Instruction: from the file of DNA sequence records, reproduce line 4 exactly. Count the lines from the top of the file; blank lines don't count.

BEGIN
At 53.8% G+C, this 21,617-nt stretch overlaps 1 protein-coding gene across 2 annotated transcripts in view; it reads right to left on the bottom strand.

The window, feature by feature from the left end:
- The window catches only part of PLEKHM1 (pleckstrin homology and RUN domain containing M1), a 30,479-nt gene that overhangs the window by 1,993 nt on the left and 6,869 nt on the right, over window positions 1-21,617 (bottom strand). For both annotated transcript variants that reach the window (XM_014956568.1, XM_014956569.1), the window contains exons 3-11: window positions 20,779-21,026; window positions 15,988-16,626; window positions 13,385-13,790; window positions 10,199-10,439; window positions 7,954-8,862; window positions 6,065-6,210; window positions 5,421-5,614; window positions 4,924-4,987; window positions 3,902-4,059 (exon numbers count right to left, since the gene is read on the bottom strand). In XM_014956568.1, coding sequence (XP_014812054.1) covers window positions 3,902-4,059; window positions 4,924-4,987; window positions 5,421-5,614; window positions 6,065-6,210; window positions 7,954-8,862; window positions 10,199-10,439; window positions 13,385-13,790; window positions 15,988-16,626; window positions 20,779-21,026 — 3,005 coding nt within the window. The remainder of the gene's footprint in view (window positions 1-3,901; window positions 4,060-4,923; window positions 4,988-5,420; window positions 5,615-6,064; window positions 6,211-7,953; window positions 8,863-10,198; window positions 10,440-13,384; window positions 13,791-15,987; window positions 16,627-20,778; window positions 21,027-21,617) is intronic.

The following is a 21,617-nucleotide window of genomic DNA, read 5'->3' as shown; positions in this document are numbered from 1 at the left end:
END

The following is a 21,617-nucleotide window of genomic DNA, read 5'->3' as shown; positions in this document are numbered from 1 at the left end: